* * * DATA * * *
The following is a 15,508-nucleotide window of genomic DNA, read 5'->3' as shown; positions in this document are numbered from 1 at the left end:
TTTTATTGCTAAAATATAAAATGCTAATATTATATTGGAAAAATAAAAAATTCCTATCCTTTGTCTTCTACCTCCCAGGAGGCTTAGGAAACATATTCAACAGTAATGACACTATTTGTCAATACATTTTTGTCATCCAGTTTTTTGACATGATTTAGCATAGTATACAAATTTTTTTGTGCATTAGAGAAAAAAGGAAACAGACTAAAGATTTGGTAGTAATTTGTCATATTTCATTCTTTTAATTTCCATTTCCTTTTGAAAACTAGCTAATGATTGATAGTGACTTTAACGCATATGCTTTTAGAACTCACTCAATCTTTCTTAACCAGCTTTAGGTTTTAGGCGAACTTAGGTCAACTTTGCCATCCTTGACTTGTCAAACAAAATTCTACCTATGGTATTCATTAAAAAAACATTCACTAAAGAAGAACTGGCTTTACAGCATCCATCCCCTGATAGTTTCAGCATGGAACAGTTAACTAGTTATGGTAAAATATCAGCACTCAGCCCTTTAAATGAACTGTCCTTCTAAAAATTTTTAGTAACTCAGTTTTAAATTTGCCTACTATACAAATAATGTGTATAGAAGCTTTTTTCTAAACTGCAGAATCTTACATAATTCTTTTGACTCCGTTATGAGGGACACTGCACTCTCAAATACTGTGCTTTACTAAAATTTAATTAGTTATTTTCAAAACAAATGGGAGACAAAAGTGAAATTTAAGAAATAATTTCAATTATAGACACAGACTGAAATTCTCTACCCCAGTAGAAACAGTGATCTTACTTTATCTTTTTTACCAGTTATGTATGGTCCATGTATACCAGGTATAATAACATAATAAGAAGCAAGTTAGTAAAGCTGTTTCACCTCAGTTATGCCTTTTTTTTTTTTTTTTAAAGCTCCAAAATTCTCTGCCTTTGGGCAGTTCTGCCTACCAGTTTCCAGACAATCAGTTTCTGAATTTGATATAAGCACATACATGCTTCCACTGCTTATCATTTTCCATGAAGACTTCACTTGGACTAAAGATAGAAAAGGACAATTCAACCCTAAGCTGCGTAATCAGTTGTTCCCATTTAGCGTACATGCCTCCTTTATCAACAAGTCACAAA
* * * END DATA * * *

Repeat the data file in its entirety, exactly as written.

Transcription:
The following is a 15,508-nucleotide window of genomic DNA, read 5'->3' as shown; positions in this document are numbered from 1 at the left end:
TTTTATTGCTAAAATATAAAATGCTAATATTATATTGGAAAAATAAAAAATTCCTATCCTTTGTCTTCTACCTCCCAGGAGGCTTAGGAAACATATTCAACAGTAATGACACTATTTGTCAATACATTTTTGTCATCCAGTTTTTTGACATGATTTAGCATAGTATACAAATTTTTTTGTGCATTAGAGAAAAAAGGAAACAGACTAAAGATTTGGTAGTAATTTGTCATATTTCATTCTTTTAATTTCCATTTCCTTTTGAAAACTAGCTAATGATTGATAGTGACTTTAACGCATATGCTTTTAGAACTCACTCAATCTTTCTTAACCAGCTTTAGGTTTTAGGCGAACTTAGGTCAACTTTGCCATCCTTGACTTGTCAAACAAAATTCTACCTATGGTATTCATTAAAAAAACATTCACTAAAGAAGAACTGGCTTTACAGCATCCATCCCCTGATAGTTTCAGCATGGAACAGTTAACTAGTTATGGTAAAATATCAGCACTCAGCCCTTTAAATGAACTGTCCTTCTAAAAATTTTTAGTAACTCAGTTTTAAATTTGCCTACTATACAAATAATGTGTATAGAAGCTTTTTTCTAAACTGCAGAATCTTACATAATTCTTTTGACTCCGTTATGAGGGACACTGCACTCTCAAATACTGTGCTTTACTAAAATTTAATTAGTTATTTTCAAAACAAATGGGAGACAAAAGTGAAATTTAAGAAATAATTTCAATTATAGACACAGACTGAAATTCTCTACCCCAGTAGAAACAGTGATCTTACTTTATCTTTTTTACCAGTTATGTATGGTCCATGTATACCAGGTATAATAACATAATAAGAAGCAAGTTAGTAAAGCTGTTTCACCTCAGTTATGCCTTTTTTTTTTTTTTTTAAAGCTCCAAAATTCTCTGCCTTTGGGCAGTTCTGCCTACCAGTTTCCAGACAATCAGTTTCTGAATTTGATATAAGCACATACATGCTTCCACTGCTTATCATTTTCCATGAAGACTTCACTTGGACTAAAGATAGAAAAGGACAATTCAACCCTAAGCTGCGTAATCAGTTGTTCCCATTTAGCGTACATGCCTCCTTTATCAACAAGTCACAAA